SAVING LIVES, BUDGETS AND WATER
AS MAYORS AND CITY OFFICIALS realize signi?cant savings in lives, budget dollars and water conservation through the use of ?re sprinkler systems , the trend to mandate their expanded use is growing. To date, more than 400 jurisdictions in the United States currently require ?re sprinklers in single family homes; and this number is rising. Fire sprinklers make it possible to immediately halt raging ?re events, save lives, diminish destruction, reduce demands on responders, and conserve water by extinguishing ?ames at onset. Te ripple e?ect of extrapolated bene?ts includes less property damage, fewer events of homelessness from total losses, overall enhanced safety and security of constituents, higher home values and greater community appeal.
Fire is the largest single cause of property loss in the United States. According to the National Fire Protection Association (NFPA), ?re damage caused $7.4 billion in residential property loss in the U.S. in 2007. In 2010, this cost was reduced to $6.9 billion, partially attributable to broader availability of ?r e sprinkler systems. More than half of the residential ?res took place in one- or two-family dwellings. Having a ?re sprinkler system installed in homes like these is like having a ?re?ghter on site and on duty 24 hours a day. Home ?re sprinkler systems are commanding attention and being installed in thousands of neighborhoods throughout the country now because national residential model building codes require them in new construction, communities are passing ordinances insisting on them, developers are taking advantage of trade up incentives given for them, and homeowners are realizing the unparalleled life-safety bene?ts.
Examples of typical trade ups that are being observed for sprinklered developments and sub-divisions include streets with width reductions, allowances for additional units and increased hydrant spacing. When these trade ups are bundled together, they o?er considerable savings for builders. And in forward-thinking communities, there is a groundswell of support for the life-saving bene?ts of residential sprinklers.
SPRINKLERS REDUCE COSTS DURING FIRES
The National Institute of Standards and Technology (NIST) states that a home ?re can reach deadly proportions in three minutes or less. O?en, by the time ?re trucks arrive, structures are engulfed, people are injured, surroundings are endangered and damage is excessive. Fire sprinklers signi?cantly reduce losses and water usage in a ?re. In a recent study, ?res in homes with sprinklers averaged a total loss of $14,000 versus an average loss of $179,896 in homes without ?re sprinklers. Te homes with ?re sprinklers used an average of 340 gallons of water per ?re, while the homes without ?re sprinklers used an average of 5,974 gallons of water per ?re (COMMUNITIES with HOME FIRE SPRINKLERS: Te Experience in Bucks County, Pennsylvania, November 2011). Fire sprinkler protection enables residents to gain precious opportunities to escape, while increasing the probability that ?ames may be snu?ed out before emergency crews are at the scene.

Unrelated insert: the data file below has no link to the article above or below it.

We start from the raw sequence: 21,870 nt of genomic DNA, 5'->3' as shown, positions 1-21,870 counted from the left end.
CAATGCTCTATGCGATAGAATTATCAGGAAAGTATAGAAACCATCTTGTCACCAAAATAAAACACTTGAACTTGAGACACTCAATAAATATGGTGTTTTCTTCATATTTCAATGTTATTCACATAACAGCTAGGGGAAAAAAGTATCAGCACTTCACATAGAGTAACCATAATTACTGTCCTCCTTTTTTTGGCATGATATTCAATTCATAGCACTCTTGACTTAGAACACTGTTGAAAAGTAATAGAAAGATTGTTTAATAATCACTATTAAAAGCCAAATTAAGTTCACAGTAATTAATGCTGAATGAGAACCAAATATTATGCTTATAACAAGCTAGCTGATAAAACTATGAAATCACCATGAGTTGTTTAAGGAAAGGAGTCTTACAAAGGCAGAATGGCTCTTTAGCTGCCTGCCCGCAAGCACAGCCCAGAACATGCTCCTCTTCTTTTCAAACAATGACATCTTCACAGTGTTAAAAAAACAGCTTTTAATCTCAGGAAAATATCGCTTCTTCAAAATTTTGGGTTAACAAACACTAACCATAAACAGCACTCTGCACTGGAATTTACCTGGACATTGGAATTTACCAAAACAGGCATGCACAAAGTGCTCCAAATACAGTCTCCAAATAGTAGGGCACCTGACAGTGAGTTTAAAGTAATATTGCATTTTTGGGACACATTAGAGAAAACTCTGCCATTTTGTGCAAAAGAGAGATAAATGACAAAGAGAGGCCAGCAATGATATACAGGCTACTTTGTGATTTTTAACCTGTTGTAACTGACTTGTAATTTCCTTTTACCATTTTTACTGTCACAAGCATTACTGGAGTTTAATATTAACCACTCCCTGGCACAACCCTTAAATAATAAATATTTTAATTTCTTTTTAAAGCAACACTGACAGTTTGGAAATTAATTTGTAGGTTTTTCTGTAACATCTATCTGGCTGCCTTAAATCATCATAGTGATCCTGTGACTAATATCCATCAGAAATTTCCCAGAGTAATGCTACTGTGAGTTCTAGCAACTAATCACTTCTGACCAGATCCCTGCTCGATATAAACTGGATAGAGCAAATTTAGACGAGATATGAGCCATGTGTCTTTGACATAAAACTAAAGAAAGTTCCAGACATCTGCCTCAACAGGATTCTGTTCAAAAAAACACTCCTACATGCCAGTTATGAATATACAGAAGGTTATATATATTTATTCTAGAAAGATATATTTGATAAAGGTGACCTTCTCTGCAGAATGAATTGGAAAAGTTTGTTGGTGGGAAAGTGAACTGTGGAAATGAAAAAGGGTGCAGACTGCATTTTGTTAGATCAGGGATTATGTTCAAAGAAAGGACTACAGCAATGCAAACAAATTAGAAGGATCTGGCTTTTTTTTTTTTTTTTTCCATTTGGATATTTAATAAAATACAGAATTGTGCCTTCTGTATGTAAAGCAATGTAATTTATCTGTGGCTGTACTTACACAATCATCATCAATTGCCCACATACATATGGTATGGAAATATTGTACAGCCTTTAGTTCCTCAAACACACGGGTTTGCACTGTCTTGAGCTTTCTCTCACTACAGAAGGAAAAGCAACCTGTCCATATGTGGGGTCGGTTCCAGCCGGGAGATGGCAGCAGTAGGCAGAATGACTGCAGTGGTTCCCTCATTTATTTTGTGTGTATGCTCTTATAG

Plastic pipe systems are installed as multipurpose, combined ?re sprinkler and plumbing, or stand-alone systems and provide low cost installation in new construction or as retro?t systems in existing structures. Member companies of Te Plastics Pipe Institute (PPI) make products that meet strict industry regulations for ?re protection systems. Cross-linked polyethylene ( PEX ) and CPVC provide proven performance in ?re sprinkler systems, and are tested and listed to meet the requirements of national standards that govern the design and installation of ?re sprinkler systems including: NFPA 13D, UL 1821, NSF 14 and 61, and the IRC P2904 requirement. These products are easily installed by licensed plumbing contractors and ?re professionals allowing for low cost installation ranging from 1 – 1.5% of construction costs.